MORRIS – We just wrapped a two-week series in the paper on what opportunities there are for Grundy County and, specifically, Morris. We talked to teachers and welders, lawyers and business owners and restaurateurs. It was a chance to delve into the community and, at the same time, launch our new Tuesday edition with a little bit of flair to it.
It’s been an enlightening series for me. No stranger to life on the Illinois River – my first job in newspapers was in La Salle-Peru and I’ve been to Starved Rock more than enough for a lifetime – Morris was always the place I drove through going from town to country and back. But not it’s more familiar, and I’m glad for it.
There is a dignity in work that you only learn when you work hard for something that matters. I saw it when I spoke with Mitch Jessen and Chris Ingram, the welders from Goose Lake who, because they learned how to weld well, can go anywhere they want to ply their trade. Jessen works as a foreman and isn’t even 30 yet. Ingram works on projects wherever he chooses because he is that good he can more or less pick his gigs at will.
Both live in Grundy County. They need welders all over the world, in California or the tropics or anyplace where it doesn’t snow in the middle of April, but they choose to do it right here. Because it is home.
People aren’t working in Grundy County out of a sense of altruism. It’s because they have the opportunities here not only to do work that they enjoy and work that matters, but also to make a life for themselves. No one works for free – nor should anyone ever work for free or less than they’re worth – and people are finding that they’re work is being recognized here.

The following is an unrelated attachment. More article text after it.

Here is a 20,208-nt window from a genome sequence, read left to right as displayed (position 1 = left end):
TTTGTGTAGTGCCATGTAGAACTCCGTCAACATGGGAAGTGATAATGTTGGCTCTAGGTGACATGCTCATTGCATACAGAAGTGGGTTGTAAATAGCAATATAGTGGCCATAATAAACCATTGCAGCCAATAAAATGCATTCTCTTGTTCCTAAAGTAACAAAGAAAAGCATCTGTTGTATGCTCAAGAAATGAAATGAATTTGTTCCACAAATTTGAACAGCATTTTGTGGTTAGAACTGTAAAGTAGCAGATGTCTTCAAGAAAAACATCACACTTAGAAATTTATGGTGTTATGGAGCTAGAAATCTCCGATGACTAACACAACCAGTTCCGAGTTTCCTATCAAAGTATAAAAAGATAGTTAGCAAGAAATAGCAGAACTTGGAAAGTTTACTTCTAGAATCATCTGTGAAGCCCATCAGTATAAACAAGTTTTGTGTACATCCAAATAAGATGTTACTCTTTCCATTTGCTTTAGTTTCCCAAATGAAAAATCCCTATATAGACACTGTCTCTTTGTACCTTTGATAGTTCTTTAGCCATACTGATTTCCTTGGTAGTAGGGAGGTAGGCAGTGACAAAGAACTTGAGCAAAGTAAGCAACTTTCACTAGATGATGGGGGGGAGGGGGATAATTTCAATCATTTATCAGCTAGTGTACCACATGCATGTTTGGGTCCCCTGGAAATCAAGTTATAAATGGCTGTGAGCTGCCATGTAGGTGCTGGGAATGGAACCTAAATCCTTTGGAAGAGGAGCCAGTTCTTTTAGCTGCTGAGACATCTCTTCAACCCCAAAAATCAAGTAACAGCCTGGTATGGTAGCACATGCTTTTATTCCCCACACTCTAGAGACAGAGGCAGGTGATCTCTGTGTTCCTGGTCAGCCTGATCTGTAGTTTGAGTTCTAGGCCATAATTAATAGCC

Grundy Area Vocational Center takes kids and gives them chances to learn. Public education is one of the great triumphs of the modern age, and this program gives kids a chance to try out different careers before they have to commit time and money. The instructors are devoted teachers, who have worked in the industry they teach. And some kids go through the program and can choose any number of paths.
The series was to show people who have committed to Grundy County. But it’s a two-way street. Grundy County afforded them the opportunities they needed, and they took advantage of them.
Every place has its own little mythology or creation story. My hometown likes to claim that Rockefeller – John D., the first one, the one who had more money than Mansa Musa and the first billionaire when the rest of the aristocracy was just millionaires – stopped through once.
Never any reason why he would stop by that particular community – its only claim to fame is that Rockefeller allegedly stopped there, after all, but they believed it so firmly they renamed the town after him for a while.
The oft-repeated fact I’ve heard, but haven’t been able to verify, is Grundy County is the fastest growing county in Illinois. I’m sure, much like trying to measure a shoreline, the truth comes out in the metrics used to gauge the growth, but I’m inclined to believe it in some way.
I’m not basing this on any sort of empirically experiment or data. Call it a hunch. Reporters are allowed to follow those and see where they lead. Proximity to one of the world’s major economic engines in Chicago is one reason I’m willing to make the leap.
Another is that the people are so proud of this place. It’s the only place I can think of that has gotten the local newspaper to add a day. I’m not trying to toot our horn on this one. The company had decided to make the Morris Daily Herald a weekly paper. The decision was made and it’s not as though newspapers are on the rise at the moment.
But that just wasn’t going to be enough for the community. The first thing anybody said to me when they learned I was the new editor, before I even technically started work, was that they were upset about the weekly paper.
I love it. I love it when people get mad. It doesn’t happen enough. Because, as you can see, sometimes it works. We’re not a daily paper again, but we’ve added a day. We’ve expanded when everyone else is contracting.
And that is all thanks to the community in Morris and Grundy County.
Keep it up.